Wednesday, June 19, 2019
Not that it is likely to find much of a friendly reception, but three Connecticut girls are filing suit against the Connecticut Interscholastic Athletic Conference. The complaint itself is a wonder, explaining in detail things that should not need explaining to any athletics body — but these days, the insane and the politically correct have overrun virtually every field. I wish the girls every bit of success, but fear they won’t get it.
Thursday, June 13, 2019
You can safely ignore virtually all of this New York Times editorial about medicine, save for one paragraph:
But who will do it?
The health care system needs to be restructured to reflect the realities of patient care. From 1975 to 2010, the number of health care administrators increased 3,200 percent. There are now roughly 10 administrators for every doctor. If we converted even half of those salary lines to additional nurses and doctors, we might have enough clinical staff members to handle the work. Health care is about taking care of patients, not paperwork.This is the same problem besetting academia, with administrative staff growing at twice the rate of student populations. It is responsible for the staggering cost of both. And in both places, such bureaucrats must be laid off.
But who will do it?
Friday, June 7, 2019
Is there a dumber argument in favor of trans women competing against biological women than “doesn’t win every time”? Outsports seems determined to die on that hill, which is getting harder and harder for the heavily politicized trans lobby to justify to the broader public. Let’s Run has a good summary of the situation pre-transition:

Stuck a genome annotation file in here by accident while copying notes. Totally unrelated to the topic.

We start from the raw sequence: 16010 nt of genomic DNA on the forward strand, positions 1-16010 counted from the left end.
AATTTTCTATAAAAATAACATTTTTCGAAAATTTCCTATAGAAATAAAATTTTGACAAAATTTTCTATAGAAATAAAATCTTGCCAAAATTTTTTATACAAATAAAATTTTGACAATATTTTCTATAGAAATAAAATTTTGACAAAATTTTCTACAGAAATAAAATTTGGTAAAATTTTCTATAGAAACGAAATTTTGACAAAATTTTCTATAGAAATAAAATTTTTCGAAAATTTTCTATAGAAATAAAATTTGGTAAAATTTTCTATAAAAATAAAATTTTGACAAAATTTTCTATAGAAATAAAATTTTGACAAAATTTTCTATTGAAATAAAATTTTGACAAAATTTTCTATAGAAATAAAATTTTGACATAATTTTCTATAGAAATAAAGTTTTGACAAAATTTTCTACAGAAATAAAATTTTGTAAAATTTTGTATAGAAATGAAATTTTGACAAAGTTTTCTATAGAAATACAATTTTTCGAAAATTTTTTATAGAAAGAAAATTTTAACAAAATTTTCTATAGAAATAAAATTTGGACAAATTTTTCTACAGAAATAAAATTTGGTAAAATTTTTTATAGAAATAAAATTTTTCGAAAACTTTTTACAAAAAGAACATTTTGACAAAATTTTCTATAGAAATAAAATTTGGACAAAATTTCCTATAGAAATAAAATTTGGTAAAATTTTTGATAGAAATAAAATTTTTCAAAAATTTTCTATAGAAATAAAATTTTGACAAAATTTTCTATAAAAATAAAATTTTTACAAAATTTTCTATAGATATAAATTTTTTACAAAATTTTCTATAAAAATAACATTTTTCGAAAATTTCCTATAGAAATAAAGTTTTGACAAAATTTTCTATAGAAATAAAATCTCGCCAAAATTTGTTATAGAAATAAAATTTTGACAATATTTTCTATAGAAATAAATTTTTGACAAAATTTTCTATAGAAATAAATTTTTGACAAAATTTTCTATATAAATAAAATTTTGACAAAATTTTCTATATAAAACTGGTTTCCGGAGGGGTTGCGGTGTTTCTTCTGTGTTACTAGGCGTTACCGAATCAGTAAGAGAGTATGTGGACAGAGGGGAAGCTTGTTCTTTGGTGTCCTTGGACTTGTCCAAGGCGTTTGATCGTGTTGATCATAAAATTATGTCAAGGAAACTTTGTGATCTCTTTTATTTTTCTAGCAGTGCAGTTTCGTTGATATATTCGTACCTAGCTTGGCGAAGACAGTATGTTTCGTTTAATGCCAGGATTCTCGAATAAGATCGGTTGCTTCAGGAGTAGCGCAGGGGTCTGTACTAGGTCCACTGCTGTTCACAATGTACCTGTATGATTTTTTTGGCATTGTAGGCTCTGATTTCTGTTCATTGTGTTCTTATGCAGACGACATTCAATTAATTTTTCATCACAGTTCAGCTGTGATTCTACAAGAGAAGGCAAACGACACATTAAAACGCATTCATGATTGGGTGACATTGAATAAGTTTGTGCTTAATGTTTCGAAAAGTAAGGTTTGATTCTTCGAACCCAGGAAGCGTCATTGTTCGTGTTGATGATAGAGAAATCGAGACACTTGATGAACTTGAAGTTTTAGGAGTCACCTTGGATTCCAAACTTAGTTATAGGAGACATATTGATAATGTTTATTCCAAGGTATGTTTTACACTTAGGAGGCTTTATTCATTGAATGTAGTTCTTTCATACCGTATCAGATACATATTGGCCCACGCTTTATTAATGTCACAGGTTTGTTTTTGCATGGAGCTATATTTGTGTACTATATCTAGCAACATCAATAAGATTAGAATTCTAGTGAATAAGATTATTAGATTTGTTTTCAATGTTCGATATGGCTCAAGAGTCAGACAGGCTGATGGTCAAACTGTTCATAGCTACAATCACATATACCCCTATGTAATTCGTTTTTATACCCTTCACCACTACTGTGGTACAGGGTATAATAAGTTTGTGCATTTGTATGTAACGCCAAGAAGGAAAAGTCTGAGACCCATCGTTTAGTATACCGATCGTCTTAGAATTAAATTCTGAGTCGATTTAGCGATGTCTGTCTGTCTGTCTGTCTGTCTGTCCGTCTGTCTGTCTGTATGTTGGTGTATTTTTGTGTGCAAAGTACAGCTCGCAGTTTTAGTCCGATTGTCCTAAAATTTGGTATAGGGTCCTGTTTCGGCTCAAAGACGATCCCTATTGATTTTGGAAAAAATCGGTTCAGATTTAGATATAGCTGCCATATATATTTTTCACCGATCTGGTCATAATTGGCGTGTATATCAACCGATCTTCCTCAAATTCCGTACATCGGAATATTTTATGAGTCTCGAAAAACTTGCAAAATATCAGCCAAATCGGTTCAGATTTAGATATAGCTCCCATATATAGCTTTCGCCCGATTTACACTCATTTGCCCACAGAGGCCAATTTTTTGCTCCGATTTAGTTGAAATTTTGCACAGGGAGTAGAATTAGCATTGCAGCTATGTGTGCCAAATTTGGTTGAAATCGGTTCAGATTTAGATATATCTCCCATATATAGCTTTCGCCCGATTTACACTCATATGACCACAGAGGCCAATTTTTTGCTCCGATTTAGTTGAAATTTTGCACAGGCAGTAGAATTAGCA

Prior to joining the women’s team this season, Telfer was a mediocre DII athlete who never came close to making it to nationals in the men’s category. In 2016 and 2017, Telfer ranked 200th and 390th, respectively, among DII men in the 400 hurdles (Telfer didn’t run outdoor track in 2018 as either a man or woman). Now she’s the national champion in the event simply because she switched her gender (Telfer’s coach told us that even though she competed on the men’s team her first three years, her gender fluidity was present from her freshman year).The shabby, data-free arguments used to justify M2F trans inclusion in sports are unraveling before our eyes, in a sort of open-air experiment being performed before the whole public.
The fact that Telfer can change her gender and immediately become a national champion is proof positive as to why women’s sports needs protection. Telfer ran slightly faster in the 400 hurdles competing as a man (57.34) than as a woman (57.53), even though the men’s hurdles are six inches taller than the women’s hurdles. Yet when Telfer ran 57.34 as a man, she didn’t even score at her conference meet — she was just 10th at the Northeast-10 Outdoor Track and Field Championships in 2016. Now she’s the national champion.